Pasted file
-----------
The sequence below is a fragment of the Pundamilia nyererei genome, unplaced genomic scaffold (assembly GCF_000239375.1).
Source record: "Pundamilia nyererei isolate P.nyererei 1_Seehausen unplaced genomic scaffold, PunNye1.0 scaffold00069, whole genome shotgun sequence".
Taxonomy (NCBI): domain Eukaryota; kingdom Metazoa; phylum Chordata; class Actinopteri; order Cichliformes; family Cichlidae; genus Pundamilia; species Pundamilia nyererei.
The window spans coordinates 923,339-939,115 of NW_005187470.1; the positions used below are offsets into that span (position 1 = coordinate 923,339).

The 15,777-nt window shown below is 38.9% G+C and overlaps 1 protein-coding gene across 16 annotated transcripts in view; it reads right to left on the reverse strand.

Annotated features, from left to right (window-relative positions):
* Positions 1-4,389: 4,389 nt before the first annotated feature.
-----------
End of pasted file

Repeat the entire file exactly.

The sequence below is a fragment of the Pundamilia nyererei genome, unplaced genomic scaffold (assembly GCF_000239375.1).
Source record: "Pundamilia nyererei isolate P.nyererei 1_Seehausen unplaced genomic scaffold, PunNye1.0 scaffold00069, whole genome shotgun sequence".
Taxonomy (NCBI): domain Eukaryota; kingdom Metazoa; phylum Chordata; class Actinopteri; order Cichliformes; family Cichlidae; genus Pundamilia; species Pundamilia nyererei.
The window spans coordinates 923,339-939,115 of NW_005187470.1; the positions used below are offsets into that span (position 1 = coordinate 923,339).

The 15,777-nt window shown below is 38.9% G+C and overlaps 1 protein-coding gene across 16 annotated transcripts in view; it reads right to left on the reverse strand.

Annotated features, from left to right (window-relative positions):
* Positions 1-4,389: 4,389 nt before the first annotated feature.